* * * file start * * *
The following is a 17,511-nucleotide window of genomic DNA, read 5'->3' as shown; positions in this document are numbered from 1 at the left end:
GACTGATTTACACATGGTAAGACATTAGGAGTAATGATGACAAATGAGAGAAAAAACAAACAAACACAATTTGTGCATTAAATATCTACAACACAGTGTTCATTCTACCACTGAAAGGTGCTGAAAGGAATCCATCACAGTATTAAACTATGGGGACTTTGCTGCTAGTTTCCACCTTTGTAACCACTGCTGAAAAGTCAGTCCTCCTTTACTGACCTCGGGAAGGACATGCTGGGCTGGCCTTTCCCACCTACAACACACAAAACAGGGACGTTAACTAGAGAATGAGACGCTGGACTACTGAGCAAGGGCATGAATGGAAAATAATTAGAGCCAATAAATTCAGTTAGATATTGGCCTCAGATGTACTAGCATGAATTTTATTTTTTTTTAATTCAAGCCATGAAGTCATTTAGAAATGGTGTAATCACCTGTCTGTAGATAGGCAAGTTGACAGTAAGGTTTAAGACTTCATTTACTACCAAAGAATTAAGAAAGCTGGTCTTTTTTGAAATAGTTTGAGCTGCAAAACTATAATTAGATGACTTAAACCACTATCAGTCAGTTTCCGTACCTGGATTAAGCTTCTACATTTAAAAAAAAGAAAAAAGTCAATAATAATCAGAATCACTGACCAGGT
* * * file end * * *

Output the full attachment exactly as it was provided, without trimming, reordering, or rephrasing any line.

The following is a 17,511-nucleotide window of genomic DNA, read 5'->3' as shown; positions in this document are numbered from 1 at the left end:
GACTGATTTACACATGGTAAGACATTAGGAGTAATGATGACAAATGAGAGAAAAAACAAACAAACACAATTTGTGCATTAAATATCTACAACACAGTGTTCATTCTACCACTGAAAGGTGCTGAAAGGAATCCATCACAGTATTAAACTATGGGGACTTTGCTGCTAGTTTCCACCTTTGTAACCACTGCTGAAAAGTCAGTCCTCCTTTACTGACCTCGGGAAGGACATGCTGGGCTGGCCTTTCCCACCTACAACACACAAAACAGGGACGTTAACTAGAGAATGAGACGCTGGACTACTGAGCAAGGGCATGAATGGAAAATAATTAGAGCCAATAAATTCAGTTAGATATTGGCCTCAGATGTACTAGCATGAATTTTATTTTTTTTTAATTCAAGCCATGAAGTCATTTAGAAATGGTGTAATCACCTGTCTGTAGATAGGCAAGTTGACAGTAAGGTTTAAGACTTCATTTACTACCAAAGAATTAAGAAAGCTGGTCTTTTTTGAAATAGTTTGAGCTGCAAAACTATAATTAGATGACTTAAACCACTATCAGTCAGTTTCCGTACCTGGATTAAGCTTCTACATTTAAAAAAAAGAAAAAAGTCAATAATAATCAGAATCACTGACCAGGT